Hong Kong


By Ricky W. P. Wong, Wong Brothers CPA Limited

Hong Kong adopts a territorial basis for taxing profits derived from a trade, profession, or business carried on in Hong Kong under Section 14(1) of the Inland Revenue Ordinance (“IRO”). Profits tax is only charged on profits which arise in or are derived from Hong Kong. No tax is levied on profits arising abroad, even if they are remitted to Hong Kong.

A person (corporation, individual, or partnership) who carries on a business in Hong Kong but derives profits from places outside Hong Kong is not required to pay tax in Hong Kong on those profits.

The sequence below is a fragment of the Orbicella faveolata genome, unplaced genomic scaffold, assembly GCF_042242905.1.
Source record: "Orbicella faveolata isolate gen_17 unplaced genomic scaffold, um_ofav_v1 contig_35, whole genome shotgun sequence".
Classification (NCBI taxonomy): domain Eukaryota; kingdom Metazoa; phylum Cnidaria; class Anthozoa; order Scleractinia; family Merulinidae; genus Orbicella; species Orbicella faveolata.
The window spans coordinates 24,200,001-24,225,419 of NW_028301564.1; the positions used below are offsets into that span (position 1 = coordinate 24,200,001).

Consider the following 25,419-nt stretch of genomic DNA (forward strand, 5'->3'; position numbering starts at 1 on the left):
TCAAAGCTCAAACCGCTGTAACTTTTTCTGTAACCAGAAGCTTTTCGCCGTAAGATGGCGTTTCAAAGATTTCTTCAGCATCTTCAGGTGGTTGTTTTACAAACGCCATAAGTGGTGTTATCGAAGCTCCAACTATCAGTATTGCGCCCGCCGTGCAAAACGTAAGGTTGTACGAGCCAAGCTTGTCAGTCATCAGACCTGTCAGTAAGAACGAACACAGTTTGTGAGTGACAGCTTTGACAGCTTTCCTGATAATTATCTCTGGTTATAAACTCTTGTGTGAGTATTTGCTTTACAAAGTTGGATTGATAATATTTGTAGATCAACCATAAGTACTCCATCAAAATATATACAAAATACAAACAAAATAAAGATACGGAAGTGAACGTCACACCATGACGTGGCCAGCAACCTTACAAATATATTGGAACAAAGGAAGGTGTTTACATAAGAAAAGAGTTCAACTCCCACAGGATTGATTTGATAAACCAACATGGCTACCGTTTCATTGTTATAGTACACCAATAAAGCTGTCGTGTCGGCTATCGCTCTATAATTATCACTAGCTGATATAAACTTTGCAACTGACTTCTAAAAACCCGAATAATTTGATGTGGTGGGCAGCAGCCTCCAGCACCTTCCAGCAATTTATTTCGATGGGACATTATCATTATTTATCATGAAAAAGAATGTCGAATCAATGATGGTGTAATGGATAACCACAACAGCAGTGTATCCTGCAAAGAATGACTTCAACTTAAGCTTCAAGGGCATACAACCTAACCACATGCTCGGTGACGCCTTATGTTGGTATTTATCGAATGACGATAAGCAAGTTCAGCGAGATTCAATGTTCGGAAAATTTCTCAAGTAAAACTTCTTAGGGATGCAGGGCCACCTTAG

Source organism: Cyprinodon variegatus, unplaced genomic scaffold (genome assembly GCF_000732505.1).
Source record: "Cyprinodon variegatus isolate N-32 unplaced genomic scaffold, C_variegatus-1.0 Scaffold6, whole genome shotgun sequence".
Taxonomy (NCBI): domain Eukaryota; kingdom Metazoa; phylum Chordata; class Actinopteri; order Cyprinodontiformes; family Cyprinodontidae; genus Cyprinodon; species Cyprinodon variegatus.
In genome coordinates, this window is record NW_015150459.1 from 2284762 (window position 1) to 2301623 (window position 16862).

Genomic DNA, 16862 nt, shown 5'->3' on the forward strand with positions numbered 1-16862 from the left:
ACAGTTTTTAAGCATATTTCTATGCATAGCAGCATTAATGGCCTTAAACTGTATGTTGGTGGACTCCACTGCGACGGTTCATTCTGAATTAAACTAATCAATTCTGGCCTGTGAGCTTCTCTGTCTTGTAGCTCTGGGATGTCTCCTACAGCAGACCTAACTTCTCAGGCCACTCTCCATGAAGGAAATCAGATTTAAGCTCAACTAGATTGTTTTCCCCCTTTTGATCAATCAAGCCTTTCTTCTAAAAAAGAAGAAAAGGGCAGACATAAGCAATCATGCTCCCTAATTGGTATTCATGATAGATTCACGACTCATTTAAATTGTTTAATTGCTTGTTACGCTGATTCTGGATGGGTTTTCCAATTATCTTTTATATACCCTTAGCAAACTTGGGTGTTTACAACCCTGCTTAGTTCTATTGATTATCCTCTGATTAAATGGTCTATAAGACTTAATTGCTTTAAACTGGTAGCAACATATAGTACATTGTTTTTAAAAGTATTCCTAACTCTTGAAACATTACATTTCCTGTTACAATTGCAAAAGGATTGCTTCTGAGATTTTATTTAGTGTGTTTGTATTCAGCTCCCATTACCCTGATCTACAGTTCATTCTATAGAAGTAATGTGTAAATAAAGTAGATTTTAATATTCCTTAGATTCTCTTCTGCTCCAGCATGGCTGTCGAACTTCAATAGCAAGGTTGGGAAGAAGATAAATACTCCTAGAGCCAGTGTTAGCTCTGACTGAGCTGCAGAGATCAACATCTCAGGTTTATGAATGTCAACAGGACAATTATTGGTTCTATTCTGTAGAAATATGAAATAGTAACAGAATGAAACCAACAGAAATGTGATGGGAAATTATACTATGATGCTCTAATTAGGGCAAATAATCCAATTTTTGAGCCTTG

There is no distinction made between Hong Kong residents and nonresidents. A resident may derive profits from abroad without suffering tax in Hong Kong. Conversely, a nonresident may suffer tax on profits arising in or derived from Hong Kong.

Three kinds of income are taxable under the Hong Kong IRO:

  1. Profits from trade, profession, or business carried on in Hong Kong (profits tax);
  2. Income from offce or employment in Hong Kong (salaries tax); and
  3. Income from leasing lands and buildings in Hong Kong (property tax).

There is no distinction between residents and non-residents. A business is carried on in the location where the activities and/ or assets comprising the business take place or are situated.

Three conditions must be satisfied before a profits tax liability arises:

  1. The person must carry on a trade, profession, or business in Hong Kong;
  2. The profits to be charged must be from such trade, profession, or business carried on by the person in Hong Kong; and